While the use of antiarrhythmic agents to suppress atrial arrhythmias (atrial fibrillation and atrial flutter) is still in practice, it is unclear whether suppression of atrial arrhythmias will prolong life.
In the past, it was believed that following myocardial infarction (heart attack), suppression of ventricular arrhythmias would prolong life. However, large clinical trials found that suppression of these arrhythmias would paradoxically increase mortality, which may happen due to the proarrhythmic effect these drugs may have (CAST trial).
In individuals with atrial fibrillation, antiarrhythmics are still used to suppress arrhythmias. This is often done to relieve the symptoms that may be associated with the loss of the atrial component to ventricular filling (atrial kick) that is due to atrial fibrillation or flutter.
In individuals with ventricular arrhythmias, antiarrhythmic agents are often still in use to suppress arrhythmias. In this case, the patient may have frequent arrhythmic events or be at high risk for ventricular arrhythmias. Antiarrhythmic agents may be considered the first-line therapy in the prevention of sudden death in certain forms of structural heart disease, and failure of these agents to suppress arrhythmias may lead to implantation of an implantable cardioverter-defibrillator (ICD).
Many attempts have been made to classify antiarrhythmic agents. The problem arises from the fact that many of the antiarrhythmic agents have multiple modes of action, making any classification imprecise.
There are five main classes in the Vaughan Williams classification of antiarrhythmic agents:
|(Na+) channel block (intermediate association/dissociation)|
|Ib||(Na+) channel block (fast association/dissociation)|
|Ic||(Na+) channel block (slow association/dissociation)|
|K+ channel blocker Sotalol is also a beta blocker|
|IV||Ca2+ channel block|
The class I antiarrhythmic agents interfere with the sodium channel. Class I agents are grouped by what effect they have on the Na+ channel, and what effect they have on cardiac action potentials. Class 1 agents are called Membrane Stabilizing agents. The 'stabilizing' is the word used to describe the decrease of excitogenicity of the plasma membrane which is brought about by these agents. Also noteworthy is that a few class 2 agents like propranolol also have a membrane stabilizing effect.
Class III agents predominantly block the potassium channels, thereby prolonging repolarization. Since these agents do not affect the sodium channel, conduction velocity is not decreased. The prolongation of the action potential duration and refractory period, combined with the maintenance of normal conduction velocity, prevent re-entrant arrhythmias. (The re-entrant rhythm is less likely to interact with tissue that has become refractory).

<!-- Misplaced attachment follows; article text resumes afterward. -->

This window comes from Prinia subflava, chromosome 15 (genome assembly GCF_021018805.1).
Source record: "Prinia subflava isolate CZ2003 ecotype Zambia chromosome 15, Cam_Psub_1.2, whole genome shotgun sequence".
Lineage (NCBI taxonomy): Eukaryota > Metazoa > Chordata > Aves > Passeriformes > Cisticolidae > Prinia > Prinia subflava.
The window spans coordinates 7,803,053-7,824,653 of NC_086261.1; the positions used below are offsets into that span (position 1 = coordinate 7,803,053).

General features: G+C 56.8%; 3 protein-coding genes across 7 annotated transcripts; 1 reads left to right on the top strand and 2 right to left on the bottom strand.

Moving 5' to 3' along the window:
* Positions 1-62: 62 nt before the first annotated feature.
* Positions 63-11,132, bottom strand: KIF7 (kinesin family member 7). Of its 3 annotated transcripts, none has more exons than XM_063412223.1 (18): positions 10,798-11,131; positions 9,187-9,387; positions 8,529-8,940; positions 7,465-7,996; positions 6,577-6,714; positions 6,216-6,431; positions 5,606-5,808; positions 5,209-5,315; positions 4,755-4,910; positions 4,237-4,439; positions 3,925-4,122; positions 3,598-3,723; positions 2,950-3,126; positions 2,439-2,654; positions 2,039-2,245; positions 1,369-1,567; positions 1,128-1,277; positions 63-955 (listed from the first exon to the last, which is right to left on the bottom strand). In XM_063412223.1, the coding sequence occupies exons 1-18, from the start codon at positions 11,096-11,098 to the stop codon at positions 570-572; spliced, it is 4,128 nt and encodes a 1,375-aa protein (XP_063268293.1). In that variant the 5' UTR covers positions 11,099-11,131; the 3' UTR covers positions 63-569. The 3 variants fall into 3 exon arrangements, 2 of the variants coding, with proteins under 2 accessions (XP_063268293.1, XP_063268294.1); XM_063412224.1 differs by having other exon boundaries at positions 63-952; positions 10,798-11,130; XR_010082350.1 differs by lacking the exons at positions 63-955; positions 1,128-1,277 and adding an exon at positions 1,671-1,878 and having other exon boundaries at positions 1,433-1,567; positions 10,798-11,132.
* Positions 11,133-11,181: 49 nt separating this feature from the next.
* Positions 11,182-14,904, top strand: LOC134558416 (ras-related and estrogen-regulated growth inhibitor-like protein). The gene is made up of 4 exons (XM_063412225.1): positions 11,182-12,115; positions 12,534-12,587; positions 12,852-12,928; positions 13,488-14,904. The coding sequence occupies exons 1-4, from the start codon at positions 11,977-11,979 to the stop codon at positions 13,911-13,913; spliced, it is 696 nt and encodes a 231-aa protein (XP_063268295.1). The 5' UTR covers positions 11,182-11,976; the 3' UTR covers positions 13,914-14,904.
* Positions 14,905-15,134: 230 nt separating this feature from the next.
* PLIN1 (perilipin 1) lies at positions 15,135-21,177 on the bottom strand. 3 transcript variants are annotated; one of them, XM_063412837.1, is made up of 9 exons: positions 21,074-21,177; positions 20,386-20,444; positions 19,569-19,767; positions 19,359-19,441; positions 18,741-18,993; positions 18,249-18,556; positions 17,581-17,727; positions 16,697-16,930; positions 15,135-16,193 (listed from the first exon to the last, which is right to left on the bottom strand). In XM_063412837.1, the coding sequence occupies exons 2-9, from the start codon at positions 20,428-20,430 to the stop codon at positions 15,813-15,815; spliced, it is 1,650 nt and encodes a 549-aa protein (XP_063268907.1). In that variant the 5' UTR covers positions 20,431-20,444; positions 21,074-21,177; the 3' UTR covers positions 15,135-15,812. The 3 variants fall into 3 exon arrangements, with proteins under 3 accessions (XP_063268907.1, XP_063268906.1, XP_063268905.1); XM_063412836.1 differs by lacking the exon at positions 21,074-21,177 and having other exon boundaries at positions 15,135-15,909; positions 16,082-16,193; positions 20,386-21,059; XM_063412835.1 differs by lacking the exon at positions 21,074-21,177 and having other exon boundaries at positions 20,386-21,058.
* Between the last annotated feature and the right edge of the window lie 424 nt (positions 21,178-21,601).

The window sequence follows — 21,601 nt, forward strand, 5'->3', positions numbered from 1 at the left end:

The Cardiac Arrhythmia Suppression Trial (CAST trial) was a medical study that demonstrated that some class 1 anti-arrhythemic drugs were not helpful to people suffering from ventricular premature depolarization. Specifically, for populations of recent heart attack survivors, the study observed lower mortality in a control population than in populations treated with encainide, flecainide or moricizine (all class 1c drugs)
Other major trials examining antiarrhythmic drugs include Antiarrhythmics Versus Implantable Defibrillators (AVID), and the Atrial Fibrillation Follow-Up Investigation of Rhythm Management (AFFIRM), which compared antiarrhythmic drugs with drugs which controlled inappropriately rapid and irregular heart rate. In both trials, the arrhythmic drugs were less effective than the alternative.
Mnemonic for Class I-IV agents: SoBe PoCa (SOBE as in South Beach or the drink, POCA as in Polka)
Also - remembering that of all anti-arrhythmics "some block potassium channels" can help you: Class I "Some" = S = Sodium Class II "Block" = B =Beta blockers Class III "Potassium" = Potassium channel blockers Class IV "Channels" = C =Calcium channel blockers
Sodium channel blockers, Beta blockers, Potassium channel blockers, Calcium channel blockers
To remember the Class I agents: Class IA “Double Quarter Pounder” (Disopyramide, Quinidine, Procainamide), Class IB “Lettuce, Tomato, Mayo” (Lidocaine, Tocainide, Mexilitine), Class IC “More Fries Please” (Moricizine, Flecainide, Propafenone).
To remember the Class III agents: "A Big Dog Is Scary" (Amiodarone, Bretylium, Dofetilide, Ibutilide, Sotalol). Dr. Hrometz 2008, Ohio Northern University
To remember calcium channel blockers: Calcium channel blockers are "Very Nice Drugs" (verapamil, nifedipine, diltiazem)
Antiarrhythmic drugs for atrial fibrillation: Do we need better use, better drugs or a randomized trial of ablation as primary therapy?
Sep 28, 2004; A trial fibrillation (AF) is the most common cardiac arrhythmia seen in clinical practice, and it contributes substantially to...